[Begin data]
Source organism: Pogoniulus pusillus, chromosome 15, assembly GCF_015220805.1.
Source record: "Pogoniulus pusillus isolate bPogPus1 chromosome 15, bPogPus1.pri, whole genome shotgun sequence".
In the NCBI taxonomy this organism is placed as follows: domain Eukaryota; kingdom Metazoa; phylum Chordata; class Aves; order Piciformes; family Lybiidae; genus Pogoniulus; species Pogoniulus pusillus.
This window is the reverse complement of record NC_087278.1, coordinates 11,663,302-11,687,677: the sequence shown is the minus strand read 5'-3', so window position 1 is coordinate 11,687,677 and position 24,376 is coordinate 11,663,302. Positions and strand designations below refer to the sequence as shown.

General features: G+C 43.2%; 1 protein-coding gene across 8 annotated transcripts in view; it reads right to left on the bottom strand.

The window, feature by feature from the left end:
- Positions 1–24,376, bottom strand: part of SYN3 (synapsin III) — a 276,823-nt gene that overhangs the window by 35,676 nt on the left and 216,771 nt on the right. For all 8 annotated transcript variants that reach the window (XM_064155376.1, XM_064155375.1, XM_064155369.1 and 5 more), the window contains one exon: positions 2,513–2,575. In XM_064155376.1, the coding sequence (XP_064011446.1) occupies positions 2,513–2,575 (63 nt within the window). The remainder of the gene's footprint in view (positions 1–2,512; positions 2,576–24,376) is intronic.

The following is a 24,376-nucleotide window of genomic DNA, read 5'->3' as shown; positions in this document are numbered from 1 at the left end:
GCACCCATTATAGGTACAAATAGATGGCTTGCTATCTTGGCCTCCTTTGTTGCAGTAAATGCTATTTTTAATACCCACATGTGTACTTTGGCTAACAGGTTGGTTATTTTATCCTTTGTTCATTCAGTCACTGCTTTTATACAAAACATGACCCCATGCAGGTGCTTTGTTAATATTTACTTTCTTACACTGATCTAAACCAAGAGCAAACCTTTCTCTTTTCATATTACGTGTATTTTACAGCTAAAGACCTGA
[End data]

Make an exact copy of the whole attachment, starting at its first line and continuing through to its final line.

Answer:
Source organism: Pogoniulus pusillus, chromosome 15, assembly GCF_015220805.1.
Source record: "Pogoniulus pusillus isolate bPogPus1 chromosome 15, bPogPus1.pri, whole genome shotgun sequence".
In the NCBI taxonomy this organism is placed as follows: domain Eukaryota; kingdom Metazoa; phylum Chordata; class Aves; order Piciformes; family Lybiidae; genus Pogoniulus; species Pogoniulus pusillus.
This window is the reverse complement of record NC_087278.1, coordinates 11,663,302-11,687,677: the sequence shown is the minus strand read 5'-3', so window position 1 is coordinate 11,687,677 and position 24,376 is coordinate 11,663,302. Positions and strand designations below refer to the sequence as shown.

General features: G+C 43.2%; 1 protein-coding gene across 8 annotated transcripts in view; it reads right to left on the bottom strand.

The window, feature by feature from the left end:
- Positions 1–24,376, bottom strand: part of SYN3 (synapsin III) — a 276,823-nt gene that overhangs the window by 35,676 nt on the left and 216,771 nt on the right. For all 8 annotated transcript variants that reach the window (XM_064155376.1, XM_064155375.1, XM_064155369.1 and 5 more), the window contains one exon: positions 2,513–2,575. In XM_064155376.1, the coding sequence (XP_064011446.1) occupies positions 2,513–2,575 (63 nt within the window). The remainder of the gene's footprint in view (positions 1–2,512; positions 2,576–24,376) is intronic.

The following is a 24,376-nucleotide window of genomic DNA, read 5'->3' as shown; positions in this document are numbered from 1 at the left end:
GCACCCATTATAGGTACAAATAGATGGCTTGCTATCTTGGCCTCCTTTGTTGCAGTAAATGCTATTTTTAATACCCACATGTGTACTTTGGCTAACAGGTTGGTTATTTTATCCTTTGTTCATTCAGTCACTGCTTTTATACAAAACATGACCCCATGCAGGTGCTTTGTTAATATTTACTTTCTTACACTGATCTAAACCAAGAGCAAACCTTTCTCTTTTCATATTACGTGTATTTTACAGCTAAAGACCTGA